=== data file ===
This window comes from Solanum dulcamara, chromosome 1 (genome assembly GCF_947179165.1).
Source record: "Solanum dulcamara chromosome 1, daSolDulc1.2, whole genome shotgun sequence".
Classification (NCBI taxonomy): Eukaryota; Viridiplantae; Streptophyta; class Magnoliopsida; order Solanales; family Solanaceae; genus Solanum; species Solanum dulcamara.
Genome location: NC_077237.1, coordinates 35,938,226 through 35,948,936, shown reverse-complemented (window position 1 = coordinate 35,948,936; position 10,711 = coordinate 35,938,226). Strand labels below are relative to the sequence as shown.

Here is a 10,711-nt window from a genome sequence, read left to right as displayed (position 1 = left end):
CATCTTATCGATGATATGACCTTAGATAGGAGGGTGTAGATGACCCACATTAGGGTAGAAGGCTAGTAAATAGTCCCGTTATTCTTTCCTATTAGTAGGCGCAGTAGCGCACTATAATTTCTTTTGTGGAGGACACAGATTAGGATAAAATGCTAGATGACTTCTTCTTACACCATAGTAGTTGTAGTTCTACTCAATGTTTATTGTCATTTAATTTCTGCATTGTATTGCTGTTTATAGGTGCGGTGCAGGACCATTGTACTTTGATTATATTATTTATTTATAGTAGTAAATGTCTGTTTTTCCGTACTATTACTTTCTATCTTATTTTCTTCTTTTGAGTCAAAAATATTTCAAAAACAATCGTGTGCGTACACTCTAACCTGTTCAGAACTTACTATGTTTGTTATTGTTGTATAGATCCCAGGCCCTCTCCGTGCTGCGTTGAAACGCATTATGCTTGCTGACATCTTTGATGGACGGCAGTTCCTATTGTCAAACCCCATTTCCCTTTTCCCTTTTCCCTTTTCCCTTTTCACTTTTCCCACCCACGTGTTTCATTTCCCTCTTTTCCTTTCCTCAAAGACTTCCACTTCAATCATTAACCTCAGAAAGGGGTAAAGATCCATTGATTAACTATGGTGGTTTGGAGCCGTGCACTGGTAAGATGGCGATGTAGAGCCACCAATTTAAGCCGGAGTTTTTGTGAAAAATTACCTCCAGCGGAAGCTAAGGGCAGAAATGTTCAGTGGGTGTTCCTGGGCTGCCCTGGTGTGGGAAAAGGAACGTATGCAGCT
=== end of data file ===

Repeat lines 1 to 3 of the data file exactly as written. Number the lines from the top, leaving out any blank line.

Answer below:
This window comes from Solanum dulcamara, chromosome 1 (genome assembly GCF_947179165.1).
Source record: "Solanum dulcamara chromosome 1, daSolDulc1.2, whole genome shotgun sequence".
Classification (NCBI taxonomy): Eukaryota; Viridiplantae; Streptophyta; class Magnoliopsida; order Solanales; family Solanaceae; genus Solanum; species Solanum dulcamara.